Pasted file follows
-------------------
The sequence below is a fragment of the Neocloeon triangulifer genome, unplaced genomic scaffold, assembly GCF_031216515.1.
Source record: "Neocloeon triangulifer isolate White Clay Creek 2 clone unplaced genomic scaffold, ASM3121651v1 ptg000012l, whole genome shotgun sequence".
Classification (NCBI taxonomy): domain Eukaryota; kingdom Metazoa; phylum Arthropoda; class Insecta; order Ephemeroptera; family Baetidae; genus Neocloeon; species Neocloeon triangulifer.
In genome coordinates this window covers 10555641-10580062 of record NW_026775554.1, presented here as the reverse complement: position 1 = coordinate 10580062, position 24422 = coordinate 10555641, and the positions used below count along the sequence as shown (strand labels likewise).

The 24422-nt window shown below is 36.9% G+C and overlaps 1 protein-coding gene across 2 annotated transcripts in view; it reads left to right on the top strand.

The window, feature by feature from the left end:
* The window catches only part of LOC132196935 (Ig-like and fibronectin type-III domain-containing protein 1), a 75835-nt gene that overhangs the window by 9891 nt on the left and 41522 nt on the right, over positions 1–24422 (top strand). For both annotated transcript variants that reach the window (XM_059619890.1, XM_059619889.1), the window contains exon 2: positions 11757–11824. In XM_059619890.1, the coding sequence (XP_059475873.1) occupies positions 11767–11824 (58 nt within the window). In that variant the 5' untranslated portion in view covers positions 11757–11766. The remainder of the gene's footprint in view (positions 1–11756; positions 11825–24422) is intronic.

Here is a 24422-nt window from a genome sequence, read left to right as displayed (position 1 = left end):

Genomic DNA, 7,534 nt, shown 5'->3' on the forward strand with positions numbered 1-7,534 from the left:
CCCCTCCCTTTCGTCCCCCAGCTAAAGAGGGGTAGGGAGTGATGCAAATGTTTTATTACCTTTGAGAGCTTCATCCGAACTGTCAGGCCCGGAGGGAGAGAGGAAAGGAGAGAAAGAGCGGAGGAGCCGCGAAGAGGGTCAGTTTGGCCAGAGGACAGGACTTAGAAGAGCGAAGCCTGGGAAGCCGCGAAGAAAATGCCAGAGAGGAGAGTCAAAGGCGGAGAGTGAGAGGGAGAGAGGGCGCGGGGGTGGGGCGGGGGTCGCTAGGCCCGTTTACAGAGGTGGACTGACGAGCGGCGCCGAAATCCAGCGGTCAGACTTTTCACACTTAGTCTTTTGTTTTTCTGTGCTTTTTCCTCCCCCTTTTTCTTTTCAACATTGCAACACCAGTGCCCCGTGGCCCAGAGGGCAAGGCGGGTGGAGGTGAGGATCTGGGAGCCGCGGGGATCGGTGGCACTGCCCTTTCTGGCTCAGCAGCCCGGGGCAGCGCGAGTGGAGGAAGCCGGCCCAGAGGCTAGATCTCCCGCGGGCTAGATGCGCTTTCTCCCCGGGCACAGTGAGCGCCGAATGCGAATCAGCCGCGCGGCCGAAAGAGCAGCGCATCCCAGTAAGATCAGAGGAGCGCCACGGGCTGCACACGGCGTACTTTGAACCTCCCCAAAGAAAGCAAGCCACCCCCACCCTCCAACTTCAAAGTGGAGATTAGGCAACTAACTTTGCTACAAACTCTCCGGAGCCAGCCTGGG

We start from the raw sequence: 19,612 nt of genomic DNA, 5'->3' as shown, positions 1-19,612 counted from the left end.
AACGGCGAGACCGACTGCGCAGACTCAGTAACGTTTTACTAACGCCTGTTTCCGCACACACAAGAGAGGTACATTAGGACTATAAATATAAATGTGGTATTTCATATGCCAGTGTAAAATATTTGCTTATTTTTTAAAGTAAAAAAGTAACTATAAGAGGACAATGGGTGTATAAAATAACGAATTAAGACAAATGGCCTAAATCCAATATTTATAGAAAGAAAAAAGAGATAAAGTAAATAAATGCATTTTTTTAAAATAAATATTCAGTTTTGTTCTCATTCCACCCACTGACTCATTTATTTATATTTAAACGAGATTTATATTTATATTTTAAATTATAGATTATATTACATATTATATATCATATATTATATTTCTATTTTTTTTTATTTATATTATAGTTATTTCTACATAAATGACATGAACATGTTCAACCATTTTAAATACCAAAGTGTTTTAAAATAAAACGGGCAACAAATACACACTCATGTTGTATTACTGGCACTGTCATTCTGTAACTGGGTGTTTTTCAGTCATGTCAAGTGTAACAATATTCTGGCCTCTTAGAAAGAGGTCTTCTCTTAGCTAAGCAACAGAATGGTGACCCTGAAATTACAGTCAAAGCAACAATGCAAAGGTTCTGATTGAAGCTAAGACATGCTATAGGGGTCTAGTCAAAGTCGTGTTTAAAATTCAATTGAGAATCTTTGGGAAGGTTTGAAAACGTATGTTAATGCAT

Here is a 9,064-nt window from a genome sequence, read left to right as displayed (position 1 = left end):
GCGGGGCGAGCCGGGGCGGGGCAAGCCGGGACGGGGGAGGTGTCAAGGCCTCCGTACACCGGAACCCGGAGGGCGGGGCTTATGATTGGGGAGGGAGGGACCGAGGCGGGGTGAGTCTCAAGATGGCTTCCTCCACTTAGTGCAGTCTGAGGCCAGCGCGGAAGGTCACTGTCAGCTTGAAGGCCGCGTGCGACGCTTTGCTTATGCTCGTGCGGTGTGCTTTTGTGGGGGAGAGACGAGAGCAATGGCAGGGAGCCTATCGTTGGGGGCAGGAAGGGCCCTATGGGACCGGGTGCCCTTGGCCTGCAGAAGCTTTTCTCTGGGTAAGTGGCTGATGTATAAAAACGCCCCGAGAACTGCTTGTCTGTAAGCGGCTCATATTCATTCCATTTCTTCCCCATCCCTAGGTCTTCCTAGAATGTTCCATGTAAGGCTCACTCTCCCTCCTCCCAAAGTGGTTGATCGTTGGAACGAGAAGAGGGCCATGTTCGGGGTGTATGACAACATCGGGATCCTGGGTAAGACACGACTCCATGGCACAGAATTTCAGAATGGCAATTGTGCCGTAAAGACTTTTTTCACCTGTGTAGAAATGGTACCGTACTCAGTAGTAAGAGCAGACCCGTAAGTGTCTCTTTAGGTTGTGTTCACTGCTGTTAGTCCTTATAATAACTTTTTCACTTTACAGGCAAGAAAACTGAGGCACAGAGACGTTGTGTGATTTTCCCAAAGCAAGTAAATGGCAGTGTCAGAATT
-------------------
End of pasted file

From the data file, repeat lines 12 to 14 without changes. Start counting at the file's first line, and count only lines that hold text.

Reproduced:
AACGGCGAGACCGACTGCGCAGACTCAGTAACGTTTTACTAACGCCTGTTTCCGCACACACAAGAGAGGTACATTAGGACTATAAATATAAATGTGGTATTTCATATGCCAGTGTAAAATATTTGCTTATTTTTTAAAGTAAAAAAGTAACTATAAGAGGACAATGGGTGTATAAAATAACGAATTAAGACAAATGGCCTAAATCCAATATTTATAGAAAGAAAAAAGAGATAAAGTAAATAAATGCATTTTTTTAAAATAAATATTCAGTTTTGTTCTCATTCCACCCACTGACTCATTTATTTATATTTAAACGAGATTTATATTTATATTTTAAATTATAGATTATATTACATATTATATATCATATATTATATTTCTATTTTTTTTTATTTATATTATAGTTATTTCTACATAAATGACATGAACATGTTCAACCATTTTAAATACCAAAGTGTTTTAAAATAAAACGGGCAACAAATACACACTCATGTTGTATTACTGGCACTGTCATTCTGTAACTGGGTGTTTTTCAGTCATGTCAAGTGTAACAATATTCTGGCCTCTTAGAAAGAGGTCTTCTCTTAGCTAAGCAACAGAATGGTGACCCTGAAATTACAGTCAAAGCAACAATGCAAAGGTTCTGATTGAAGCTAAGACATGCTATAGGGGTCTAGTCAAAGTCGTGTTTAAAATTCAATTGAGAATCTTTGGGAAGGTTTGAAAACGTATGTTAATGCAT

Here is a 9,064-nt window from a genome sequence, read left to right as displayed (position 1 = left end):
GCGGGGCGAGCCGGGGCGGGGCAAGCCGGGACGGGGGAGGTGTCAAGGCCTCCGTACACCGGAACCCGGAGGGCGGGGCTTATGATTGGGGAGGGAGGGACCGAGGCGGGGTGAGTCTCAAGATGGCTTCCTCCACTTAGTGCAGTCTGAGGCCAGCGCGGAAGGTCACTGTCAGCTTGAAGGCCGCGTGCGACGCTTTGCTTATGCTCGTGCGGTGTGCTTTTGTGGGGGAGAGACGAGAGCAATGGCAGGGAGCCTATCGTTGGGGGCAGGAAGGGCCCTATGGGACCGGGTGCCCTTGGCCTGCAGAAGCTTTTCTCTGGGTAAGTGGCTGATGTATAAAAACGCCCCGAGAACTGCTTGTCTGTAAGCGGCTCATATTCATTCCATTTCTTCCCCATCCCTAGGTCTTCCTAGAATGTTCCATGTAAGGCTCACTCTCCCTCCTCCCAAAGTGGTTGATCGTTGGAACGAGAAGAGGGCCATGTTCGGGGTGTATGACAACATCGGGATCCTGGGTAAGACACGACTCCATGGCACAGAATTTCAGAATGGCAATTGTGCCGTAAAGACTTTTTTCACCTGTGTAGAAATGGTACCGTACTCAGTAGTAAGAGCAGACCCGTAAGTGTCTCTTTAGGTTGTGTTCACTGCTGTTAGTCCTTATAATAACTTTTTCACTTTACAGGCAAGAAAACTGAGGCACAGAGACGTTGTGTGATTTTCCCAAAGCAAGTAAATGGCAGTGTCAGAATT